Typing and mouse clicks are two of the potential causes of Repetitive Strain Injury or RSI, a major health risk in computer users. With the arrival of touchscreen devices, tapping has also been added to the mix. Even if you can’t remove these three actions from the equation completely, with a few simple tricks, you can reduce their negative effects on your hands.
If a sizeable portion of your workload involves a computer or a mobile device, it is difficult to give it up entirely or even scale down the time spent with it. But you must find a way to rest your hands to lower the risk of RSI, or if you already have the condition, to alleviate the resulting pain considerably.
Here are three tips that can ease the burden on your hands and make computer or mobile usage slightly more comfortable.
Leave The Dirty Work To Your Device
Whether you’re typing a password, a short email, or a blog post, there are bound to be several chunks of text that you need to enter on a regular basis. Why type them out every time when you can use a text expander to automate a lot of your typing activity?
Use a sturdy application like PhraseExpress to autocomplete the words you type frequently, replace common abbrieviations with their expanded versions or fix typing errors. Ryan’s post on PhraseExpress tells you what you need to know about the capabilities of this text expansion app. WordExpander and eType are two other text expansion alternatives for Windows users. If you’re a Mac user, do check out Bakari’s post on TextExpander.
Order Your Device About
The future is here and has been for quite some time now, and you can verbally order your computer to carry out your instructions. Launching apps, searching the Web, taking notes – all of that (and more!) is possible with a good speech-to-text converter.
The latest versions of most operating systems come with some kind of built-in software for speech recognition. Depending on the OS you use, you can take advantage of these Windows 8 speech recognition tips, try the dictation feature on Mac OS (introduced in the Mountain Lion release), or enlist the help of iOS’ Siri. If you’re an Android user, it’s time you read Yaara’s mammoth post on talking to your Android device.
In case you’re not happy with the voice software that came bundled with your device, you can always scout the web for an app of your choice.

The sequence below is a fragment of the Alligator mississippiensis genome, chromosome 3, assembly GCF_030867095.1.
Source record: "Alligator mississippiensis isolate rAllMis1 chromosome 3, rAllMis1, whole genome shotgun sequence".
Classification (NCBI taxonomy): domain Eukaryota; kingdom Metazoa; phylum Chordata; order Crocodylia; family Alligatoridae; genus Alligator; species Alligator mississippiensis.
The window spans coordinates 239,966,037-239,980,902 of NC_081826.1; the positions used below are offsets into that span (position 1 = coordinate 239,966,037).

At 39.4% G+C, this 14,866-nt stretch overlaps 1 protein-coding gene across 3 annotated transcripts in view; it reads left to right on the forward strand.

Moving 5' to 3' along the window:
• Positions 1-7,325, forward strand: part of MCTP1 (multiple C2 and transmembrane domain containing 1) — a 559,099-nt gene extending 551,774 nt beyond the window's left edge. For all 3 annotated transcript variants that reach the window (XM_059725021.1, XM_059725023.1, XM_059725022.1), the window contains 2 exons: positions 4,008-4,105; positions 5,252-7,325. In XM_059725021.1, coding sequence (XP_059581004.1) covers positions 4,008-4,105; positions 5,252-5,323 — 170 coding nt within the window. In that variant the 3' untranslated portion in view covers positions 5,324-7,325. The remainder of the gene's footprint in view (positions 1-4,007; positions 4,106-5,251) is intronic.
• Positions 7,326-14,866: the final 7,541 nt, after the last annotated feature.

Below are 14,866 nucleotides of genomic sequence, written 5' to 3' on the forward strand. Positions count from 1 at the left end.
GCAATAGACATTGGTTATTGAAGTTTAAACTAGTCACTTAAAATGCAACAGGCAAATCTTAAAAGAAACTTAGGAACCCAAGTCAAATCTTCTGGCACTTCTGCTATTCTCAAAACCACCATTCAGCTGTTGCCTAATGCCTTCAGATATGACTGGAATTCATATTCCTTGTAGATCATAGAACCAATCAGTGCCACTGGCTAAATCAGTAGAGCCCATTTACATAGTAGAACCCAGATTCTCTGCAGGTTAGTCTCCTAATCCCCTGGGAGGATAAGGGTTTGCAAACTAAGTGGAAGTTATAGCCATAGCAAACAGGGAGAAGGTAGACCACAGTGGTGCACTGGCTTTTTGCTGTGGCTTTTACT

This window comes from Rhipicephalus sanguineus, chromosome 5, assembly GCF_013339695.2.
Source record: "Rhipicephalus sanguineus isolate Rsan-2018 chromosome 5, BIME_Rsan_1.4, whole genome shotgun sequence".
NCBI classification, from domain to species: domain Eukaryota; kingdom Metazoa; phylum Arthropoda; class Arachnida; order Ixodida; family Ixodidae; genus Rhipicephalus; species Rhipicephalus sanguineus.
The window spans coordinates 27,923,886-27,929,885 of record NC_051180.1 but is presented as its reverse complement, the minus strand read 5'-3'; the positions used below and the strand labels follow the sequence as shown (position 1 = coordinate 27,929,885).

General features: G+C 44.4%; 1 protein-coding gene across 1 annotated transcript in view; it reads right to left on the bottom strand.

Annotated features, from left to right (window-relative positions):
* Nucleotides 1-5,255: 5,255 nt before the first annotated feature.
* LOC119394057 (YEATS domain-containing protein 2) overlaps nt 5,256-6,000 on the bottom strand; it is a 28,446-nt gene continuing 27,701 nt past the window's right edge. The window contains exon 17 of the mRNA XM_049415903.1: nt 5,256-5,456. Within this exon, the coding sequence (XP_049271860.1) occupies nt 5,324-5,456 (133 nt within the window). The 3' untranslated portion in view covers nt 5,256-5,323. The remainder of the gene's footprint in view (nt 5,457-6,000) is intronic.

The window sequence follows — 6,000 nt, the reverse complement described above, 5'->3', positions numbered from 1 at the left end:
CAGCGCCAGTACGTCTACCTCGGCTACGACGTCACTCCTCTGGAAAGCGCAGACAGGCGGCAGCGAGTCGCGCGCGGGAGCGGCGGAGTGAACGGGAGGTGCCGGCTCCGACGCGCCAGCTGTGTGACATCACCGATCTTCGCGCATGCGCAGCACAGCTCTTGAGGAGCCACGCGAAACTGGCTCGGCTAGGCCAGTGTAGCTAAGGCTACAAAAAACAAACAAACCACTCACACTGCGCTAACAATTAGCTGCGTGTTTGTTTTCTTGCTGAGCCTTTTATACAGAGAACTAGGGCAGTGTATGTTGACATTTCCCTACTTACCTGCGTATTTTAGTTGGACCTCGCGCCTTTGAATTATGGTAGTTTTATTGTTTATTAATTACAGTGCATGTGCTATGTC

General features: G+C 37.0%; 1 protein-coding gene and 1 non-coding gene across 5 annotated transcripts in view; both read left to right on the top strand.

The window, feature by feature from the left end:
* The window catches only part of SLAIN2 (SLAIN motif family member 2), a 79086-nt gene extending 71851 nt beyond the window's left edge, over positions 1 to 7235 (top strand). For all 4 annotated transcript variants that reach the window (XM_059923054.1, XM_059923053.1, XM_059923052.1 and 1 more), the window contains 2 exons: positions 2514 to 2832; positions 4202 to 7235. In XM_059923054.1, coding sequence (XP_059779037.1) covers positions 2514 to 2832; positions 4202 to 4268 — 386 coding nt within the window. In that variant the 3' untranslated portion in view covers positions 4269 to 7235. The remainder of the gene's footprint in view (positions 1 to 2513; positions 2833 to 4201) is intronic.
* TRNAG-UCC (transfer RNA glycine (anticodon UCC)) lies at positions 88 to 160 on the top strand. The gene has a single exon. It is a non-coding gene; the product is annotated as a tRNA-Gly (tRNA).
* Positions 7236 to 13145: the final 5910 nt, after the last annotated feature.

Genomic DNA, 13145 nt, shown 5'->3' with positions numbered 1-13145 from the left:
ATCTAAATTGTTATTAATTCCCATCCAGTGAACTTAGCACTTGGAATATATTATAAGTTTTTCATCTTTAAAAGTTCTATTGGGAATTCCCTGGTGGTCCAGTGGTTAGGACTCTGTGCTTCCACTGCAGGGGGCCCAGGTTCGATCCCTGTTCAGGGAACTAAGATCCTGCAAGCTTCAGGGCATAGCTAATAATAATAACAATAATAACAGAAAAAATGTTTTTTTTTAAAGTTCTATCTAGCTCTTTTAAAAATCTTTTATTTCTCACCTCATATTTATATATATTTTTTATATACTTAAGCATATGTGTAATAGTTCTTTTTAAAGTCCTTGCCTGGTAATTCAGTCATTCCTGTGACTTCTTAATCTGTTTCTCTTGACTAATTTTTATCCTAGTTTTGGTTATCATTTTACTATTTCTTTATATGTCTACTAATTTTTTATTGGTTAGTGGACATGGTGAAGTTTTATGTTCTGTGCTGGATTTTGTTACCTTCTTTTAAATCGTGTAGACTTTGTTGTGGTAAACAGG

While it sounds as if speech recognition is an instant solution to give your fingers some rest from the excessive typing and tapping, remember that speech recognition software comes with a learning curve.
When you begin using such software, there will be times when you feel like rattling your computer like it’s a real person, because whatever it’s typing has no resemblance to what you’re saying. This is normal and it will pass. After a few days of trial and error, you will learn to reduce the margin of error both by modulating your voice and training your device to understand exactly what you want typed. Of course, not all apps require the same amount of time for adjustment.
Among the popular speech recognition apps are the ones from Nuance’s Dragon series. There are both free and paid apps in the set. Dragon Dictation and Dragon GO! for iOS are among the free choices, while Dragon Home for PC ($99.99) and Dragon Dictate for Mac ($199.99) are among the paid applications available. The products are expensive, but generally work very well.
Switch To Your Non-Dominant Hand
I learnt this one from experience. Last year, I began experiencing severe pain in my right arm and right leg – the result of excessive computer usage over a period of eight years. The pain didn’t go away completely even after I stopped using the computer for three whole weeks. Eventually, with time and exercise, it did subside enough for me to resume work. But every time I used the mouse to operate my computer, the pain would start up again.
As an experiment, I started using my left (non-dominant) hand to manoeuvre the mouse. A few days later, I was shocked to discover that I was so comfortable using my left hand for mouse clicks that I didn’t even remember making the switch from right to left. Turning ambidextrous while handling digital devices is an easy and effective way to reduce the load on any one hand, as long as you ensure that you’re not overworking either. By making yourself familiar with keyboard shortcuts, you can avoid the need for mouse clicks further.
More Ways To Beat RSI
The causes of RSI are not limited to typing, tapping, and mouse clicks, nor is the condition itself limited to users of digital devices. Prolonged repetitive tasks, bad posture, stress, a lack of exercise, and various other factors act as catalysts for RSI. The good news is that RSI can be effectively countered by adopting simple measures like taking timely breaks, saving your neck and back, and cultivating an active lifestyle away from the computer.
Do you have any tips for reducing computer activities like typing? Do you have an RSI-related experience to share? Let us know in the comments.